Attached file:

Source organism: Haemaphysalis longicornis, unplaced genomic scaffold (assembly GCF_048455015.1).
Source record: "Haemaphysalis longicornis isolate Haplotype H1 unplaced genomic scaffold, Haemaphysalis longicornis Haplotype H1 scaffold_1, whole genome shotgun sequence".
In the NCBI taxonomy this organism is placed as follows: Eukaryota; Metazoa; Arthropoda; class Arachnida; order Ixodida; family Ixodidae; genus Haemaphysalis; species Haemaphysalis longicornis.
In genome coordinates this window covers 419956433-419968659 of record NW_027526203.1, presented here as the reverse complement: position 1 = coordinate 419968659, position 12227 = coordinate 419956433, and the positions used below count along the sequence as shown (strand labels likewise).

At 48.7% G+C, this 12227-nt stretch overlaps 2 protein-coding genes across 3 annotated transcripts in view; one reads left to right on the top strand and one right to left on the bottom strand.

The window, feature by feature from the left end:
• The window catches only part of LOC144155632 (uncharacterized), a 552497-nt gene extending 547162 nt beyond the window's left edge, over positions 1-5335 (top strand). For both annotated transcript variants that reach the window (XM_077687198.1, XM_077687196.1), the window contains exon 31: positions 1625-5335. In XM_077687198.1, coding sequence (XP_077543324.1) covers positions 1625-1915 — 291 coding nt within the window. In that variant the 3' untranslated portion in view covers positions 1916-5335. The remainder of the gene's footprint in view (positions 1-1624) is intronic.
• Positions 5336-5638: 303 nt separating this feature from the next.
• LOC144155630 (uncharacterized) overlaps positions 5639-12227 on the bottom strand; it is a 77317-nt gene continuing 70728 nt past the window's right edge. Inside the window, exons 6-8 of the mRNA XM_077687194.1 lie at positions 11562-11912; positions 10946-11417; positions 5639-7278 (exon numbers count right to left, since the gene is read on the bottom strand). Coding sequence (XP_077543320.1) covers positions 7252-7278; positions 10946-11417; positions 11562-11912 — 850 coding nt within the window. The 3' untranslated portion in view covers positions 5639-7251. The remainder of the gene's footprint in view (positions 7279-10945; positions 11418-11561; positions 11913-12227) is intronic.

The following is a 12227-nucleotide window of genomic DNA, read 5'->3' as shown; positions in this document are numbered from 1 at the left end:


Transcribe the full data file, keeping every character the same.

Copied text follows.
Source organism: Haemaphysalis longicornis, unplaced genomic scaffold (assembly GCF_048455015.1).
Source record: "Haemaphysalis longicornis isolate Haplotype H1 unplaced genomic scaffold, Haemaphysalis longicornis Haplotype H1 scaffold_1, whole genome shotgun sequence".
In the NCBI taxonomy this organism is placed as follows: Eukaryota; Metazoa; Arthropoda; class Arachnida; order Ixodida; family Ixodidae; genus Haemaphysalis; species Haemaphysalis longicornis.
In genome coordinates this window covers 419956433-419968659 of record NW_027526203.1, presented here as the reverse complement: position 1 = coordinate 419968659, position 12227 = coordinate 419956433, and the positions used below count along the sequence as shown (strand labels likewise).

At 48.7% G+C, this 12227-nt stretch overlaps 2 protein-coding genes across 3 annotated transcripts in view; one reads left to right on the top strand and one right to left on the bottom strand.

The window, feature by feature from the left end:
• The window catches only part of LOC144155632 (uncharacterized), a 552497-nt gene extending 547162 nt beyond the window's left edge, over positions 1-5335 (top strand). For both annotated transcript variants that reach the window (XM_077687198.1, XM_077687196.1), the window contains exon 31: positions 1625-5335. In XM_077687198.1, coding sequence (XP_077543324.1) covers positions 1625-1915 — 291 coding nt within the window. In that variant the 3' untranslated portion in view covers positions 1916-5335. The remainder of the gene's footprint in view (positions 1-1624) is intronic.
• Positions 5336-5638: 303 nt separating this feature from the next.
• LOC144155630 (uncharacterized) overlaps positions 5639-12227 on the bottom strand; it is a 77317-nt gene continuing 70728 nt past the window's right edge. Inside the window, exons 6-8 of the mRNA XM_077687194.1 lie at positions 11562-11912; positions 10946-11417; positions 5639-7278 (exon numbers count right to left, since the gene is read on the bottom strand). Coding sequence (XP_077543320.1) covers positions 7252-7278; positions 10946-11417; positions 11562-11912 — 850 coding nt within the window. The 3' untranslated portion in view covers positions 5639-7251. The remainder of the gene's footprint in view (positions 7279-10945; positions 11418-11561; positions 11913-12227) is intronic.

The following is a 12227-nucleotide window of genomic DNA, read 5'->3' as shown; positions in this document are numbered from 1 at the left end: